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He was a Baptist college coach en route to the Dallas Cowboys

DALLAS (BP)–Five years ago, he was a Baptist college coach with a 5-6 record.
Today, Chan Gailey is head coach of the Dallas Cowboys.
It’s no fluke, however, that Gailey, 46, progressed from Samford University in Birmingham, Ala., to become the fourth coach in the 37-year history of one of the NFL’s most storied franchises in which each of his predecessors were Super Bowl victors.
Gailey’s one year at Samford was sandwiched between his two years as head coach of the Birmingham Fire in the short-lived World League and the past four years with the Pittsburgh Steelers, the last two as offensive coordinator. And, before his stop in Birmingham, Gailey had spent six seasons as an assistant with the Denver Broncos.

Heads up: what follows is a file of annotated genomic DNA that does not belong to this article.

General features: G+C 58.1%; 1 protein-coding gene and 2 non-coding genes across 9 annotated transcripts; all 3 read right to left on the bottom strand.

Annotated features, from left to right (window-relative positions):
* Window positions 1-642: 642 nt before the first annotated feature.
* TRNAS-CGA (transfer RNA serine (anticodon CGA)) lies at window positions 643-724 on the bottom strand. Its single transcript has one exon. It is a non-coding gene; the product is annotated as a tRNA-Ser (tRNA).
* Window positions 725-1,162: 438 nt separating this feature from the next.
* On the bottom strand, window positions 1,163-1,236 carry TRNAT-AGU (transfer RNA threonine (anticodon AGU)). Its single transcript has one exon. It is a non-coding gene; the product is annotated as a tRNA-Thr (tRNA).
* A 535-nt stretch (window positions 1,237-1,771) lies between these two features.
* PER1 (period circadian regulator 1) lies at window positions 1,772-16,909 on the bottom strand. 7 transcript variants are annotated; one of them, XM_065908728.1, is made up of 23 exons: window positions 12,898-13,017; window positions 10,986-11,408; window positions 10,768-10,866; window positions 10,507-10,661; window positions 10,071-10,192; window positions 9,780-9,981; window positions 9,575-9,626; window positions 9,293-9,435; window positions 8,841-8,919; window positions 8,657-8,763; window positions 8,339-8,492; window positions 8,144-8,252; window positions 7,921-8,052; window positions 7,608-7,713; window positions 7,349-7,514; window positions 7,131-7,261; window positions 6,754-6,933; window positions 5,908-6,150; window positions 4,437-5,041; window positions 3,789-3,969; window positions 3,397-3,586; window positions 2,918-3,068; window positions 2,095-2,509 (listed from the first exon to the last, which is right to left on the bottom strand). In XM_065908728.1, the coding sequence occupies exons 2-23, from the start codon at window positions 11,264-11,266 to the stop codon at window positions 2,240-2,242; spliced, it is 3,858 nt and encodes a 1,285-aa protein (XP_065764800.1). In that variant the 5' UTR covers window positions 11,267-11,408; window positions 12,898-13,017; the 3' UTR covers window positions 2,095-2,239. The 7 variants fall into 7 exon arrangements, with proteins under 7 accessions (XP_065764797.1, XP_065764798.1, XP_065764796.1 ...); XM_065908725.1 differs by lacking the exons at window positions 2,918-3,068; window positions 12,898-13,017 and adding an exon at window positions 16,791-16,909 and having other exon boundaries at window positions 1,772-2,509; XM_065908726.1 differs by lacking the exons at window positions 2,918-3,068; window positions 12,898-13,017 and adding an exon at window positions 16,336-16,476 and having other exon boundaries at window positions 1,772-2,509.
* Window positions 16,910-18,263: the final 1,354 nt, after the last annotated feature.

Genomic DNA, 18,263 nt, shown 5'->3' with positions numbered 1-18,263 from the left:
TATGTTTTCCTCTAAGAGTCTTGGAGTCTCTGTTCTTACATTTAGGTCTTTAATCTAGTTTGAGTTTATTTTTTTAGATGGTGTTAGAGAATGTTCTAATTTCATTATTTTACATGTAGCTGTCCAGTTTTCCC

In fact, in his 10 NFL seasons, he’s made four trips to the Super Bowl, ending up, unfortunately, on the losing side three times with Denver and once with Pittsburgh. Earlier in his career, he led Troy State in Alabama to the NCAA Division II championship in 1984, his second year there before joining the Broncos’ staff.
Each stop along the way, Gailey, who signed a five-year contract with the Cowboys Feb. 12, has left his mark as a worthy coach — and a committed Christian.
Pete Hurt, who was Gailey’s defensive coordinator at Samford and was on his Birmingham Fire staff, described Gailey as “a tremendous person a person of high moral standards and a fine Christian man who carries his beliefs to his job. He’s going to do things the right way or he’s not going to do them.” Gailey had no interest in finding “gray” areas in NCAA rules, for example, Hurt said.